A revocable living trust can be set up in conjunction with your will. This enables you to designate a trustee and give them ownership of your assets. Although ownership is transferred to your trustee, you retain control of them for the duration of your life.
One of the biggest benefits of having a revocable living trust is that, in most cases, your estate won’t need to go through probate after you pass away. Instead, the trust remains operational because you have already named a trustee.
Some advantages of avoiding probate
A revocable living trust can provide quick financial access for your family members in times of need. For instance, your family may not be able to afford the cost of your funeral on their own. By avoiding probate, the bank account remains open and accessible when your loved ones need the funds the most.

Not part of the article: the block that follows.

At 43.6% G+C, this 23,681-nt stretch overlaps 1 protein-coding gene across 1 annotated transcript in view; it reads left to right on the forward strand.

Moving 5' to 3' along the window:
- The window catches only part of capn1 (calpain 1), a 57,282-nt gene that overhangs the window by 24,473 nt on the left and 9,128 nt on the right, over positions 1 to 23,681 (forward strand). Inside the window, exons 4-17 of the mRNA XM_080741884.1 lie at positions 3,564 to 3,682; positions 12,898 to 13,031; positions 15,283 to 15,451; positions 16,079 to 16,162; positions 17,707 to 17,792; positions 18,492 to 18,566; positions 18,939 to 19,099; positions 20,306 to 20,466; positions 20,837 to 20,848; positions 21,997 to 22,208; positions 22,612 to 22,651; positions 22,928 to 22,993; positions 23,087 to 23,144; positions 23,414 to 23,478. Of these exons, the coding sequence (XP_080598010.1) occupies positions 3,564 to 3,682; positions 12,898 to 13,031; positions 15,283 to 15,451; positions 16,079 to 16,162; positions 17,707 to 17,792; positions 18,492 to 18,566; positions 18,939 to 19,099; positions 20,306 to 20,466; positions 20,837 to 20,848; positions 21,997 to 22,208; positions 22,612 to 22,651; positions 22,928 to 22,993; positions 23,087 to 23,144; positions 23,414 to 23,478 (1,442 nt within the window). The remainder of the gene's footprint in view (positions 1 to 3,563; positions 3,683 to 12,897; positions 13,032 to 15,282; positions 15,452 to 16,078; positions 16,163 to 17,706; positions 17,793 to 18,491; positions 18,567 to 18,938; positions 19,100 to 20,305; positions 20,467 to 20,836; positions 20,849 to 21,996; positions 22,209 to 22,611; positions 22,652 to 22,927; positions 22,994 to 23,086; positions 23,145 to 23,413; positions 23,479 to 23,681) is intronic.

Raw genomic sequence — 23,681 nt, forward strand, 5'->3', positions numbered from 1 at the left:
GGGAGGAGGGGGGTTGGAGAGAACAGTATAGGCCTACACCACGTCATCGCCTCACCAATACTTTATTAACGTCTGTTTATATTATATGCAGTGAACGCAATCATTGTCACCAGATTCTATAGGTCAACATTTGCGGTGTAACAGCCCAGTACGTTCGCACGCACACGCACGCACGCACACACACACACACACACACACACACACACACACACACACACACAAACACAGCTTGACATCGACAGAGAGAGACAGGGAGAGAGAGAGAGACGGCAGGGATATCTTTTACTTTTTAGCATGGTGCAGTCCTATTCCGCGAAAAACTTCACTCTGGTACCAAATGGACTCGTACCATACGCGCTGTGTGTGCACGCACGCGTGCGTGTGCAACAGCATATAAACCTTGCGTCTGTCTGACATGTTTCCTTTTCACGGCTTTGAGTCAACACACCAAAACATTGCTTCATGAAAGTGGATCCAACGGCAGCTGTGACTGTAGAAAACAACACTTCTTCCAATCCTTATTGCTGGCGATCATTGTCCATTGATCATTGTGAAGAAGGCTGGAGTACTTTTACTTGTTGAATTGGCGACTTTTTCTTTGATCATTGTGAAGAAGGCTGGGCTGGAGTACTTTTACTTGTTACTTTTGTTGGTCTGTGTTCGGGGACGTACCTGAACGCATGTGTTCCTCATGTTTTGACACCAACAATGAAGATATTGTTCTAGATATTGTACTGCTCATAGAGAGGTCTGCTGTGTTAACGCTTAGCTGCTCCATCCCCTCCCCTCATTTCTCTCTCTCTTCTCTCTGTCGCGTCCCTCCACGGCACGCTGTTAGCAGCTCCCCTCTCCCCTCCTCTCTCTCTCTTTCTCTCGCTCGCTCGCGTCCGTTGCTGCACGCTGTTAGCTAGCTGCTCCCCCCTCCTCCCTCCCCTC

Avoiding probate also grants your family some privacy at a time when they are grieving. When an estate enters probate, the proceedings are made public. One quick internet search can reveal information that you might prefer to keep private. However, trust agreements are never submitted to a court, which means the details of your estate remain private.
Sometimes probate may still be necessary
Once your revocable living trust has been created, your assets are protected from probate. However, if you acquire additional assets and neglect to transfer them into the trust, these assets may enter into probate at the time of your death. In order to avoid this situation, you’ll need a unique kind of will known as a “pour-over will.” As the name implies, the will “pours” them into your trust at the moment of your passing.
Understanding how a revocable trust can help you avoid probate can be tricky. That’s why it makes sense to seek assistance from someone who has experience with this type of trust.